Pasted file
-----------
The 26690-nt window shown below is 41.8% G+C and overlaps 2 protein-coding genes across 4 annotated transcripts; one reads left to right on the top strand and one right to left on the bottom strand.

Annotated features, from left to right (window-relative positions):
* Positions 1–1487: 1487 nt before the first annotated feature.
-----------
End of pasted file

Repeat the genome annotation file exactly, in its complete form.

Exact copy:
The 26690-nt window shown below is 41.8% G+C and overlaps 2 protein-coding genes across 4 annotated transcripts; one reads left to right on the top strand and one right to left on the bottom strand.

Annotated features, from left to right (window-relative positions):
* Positions 1–1487: 1487 nt before the first annotated feature.